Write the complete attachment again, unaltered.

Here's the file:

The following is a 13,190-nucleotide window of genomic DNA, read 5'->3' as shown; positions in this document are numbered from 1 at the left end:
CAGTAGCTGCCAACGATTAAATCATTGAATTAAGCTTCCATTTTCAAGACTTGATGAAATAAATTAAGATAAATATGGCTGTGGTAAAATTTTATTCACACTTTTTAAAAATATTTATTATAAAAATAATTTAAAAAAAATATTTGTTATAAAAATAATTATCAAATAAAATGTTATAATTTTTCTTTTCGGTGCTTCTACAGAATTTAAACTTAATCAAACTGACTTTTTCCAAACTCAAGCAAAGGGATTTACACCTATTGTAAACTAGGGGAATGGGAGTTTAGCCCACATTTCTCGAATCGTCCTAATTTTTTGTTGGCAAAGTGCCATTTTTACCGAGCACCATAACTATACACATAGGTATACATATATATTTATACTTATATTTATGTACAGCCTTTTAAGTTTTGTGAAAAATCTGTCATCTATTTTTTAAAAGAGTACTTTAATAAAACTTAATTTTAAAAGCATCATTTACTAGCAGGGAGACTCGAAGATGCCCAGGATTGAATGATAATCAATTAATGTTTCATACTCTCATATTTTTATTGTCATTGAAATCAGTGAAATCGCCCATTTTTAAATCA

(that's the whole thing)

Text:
The following is a 13,190-nucleotide window of genomic DNA, read 5'->3' as shown; positions in this document are numbered from 1 at the left end:
CAGTAGCTGCCAACGATTAAATCATTGAATTAAGCTTCCATTTTCAAGACTTGATGAAATAAATTAAGATAAATATGGCTGTGGTAAAATTTTATTCACACTTTTTAAAAATATTTATTATAAAAATAATTTAAAAAAAATATTTGTTATAAAAATAATTATCAAATAAAATGTTATAATTTTTCTTTTCGGTGCTTCTACAGAATTTAAACTTAATCAAACTGACTTTTTCCAAACTCAAGCAAAGGGATTTACACCTATTGTAAACTAGGGGAATGGGAGTTTAGCCCACATTTCTCGAATCGTCCTAATTTTTTGTTGGCAAAGTGCCATTTTTACCGAGCACCATAACTATACACATAGGTATACATATATATTTATACTTATATTTATGTACAGCCTTTTAAGTTTTGTGAAAAATCTGTCATCTATTTTTTAAAAGAGTACTTTAATAAAACTTAATTTTAAAAGCATCATTTACTAGCAGGGAGACTCGAAGATGCCCAGGATTGAATGATAATCAATTAATGTTTCATACTCTCATATTTTTATTGTCATTGAAATCAGTGAAATCGCCCATTTTTAAATCA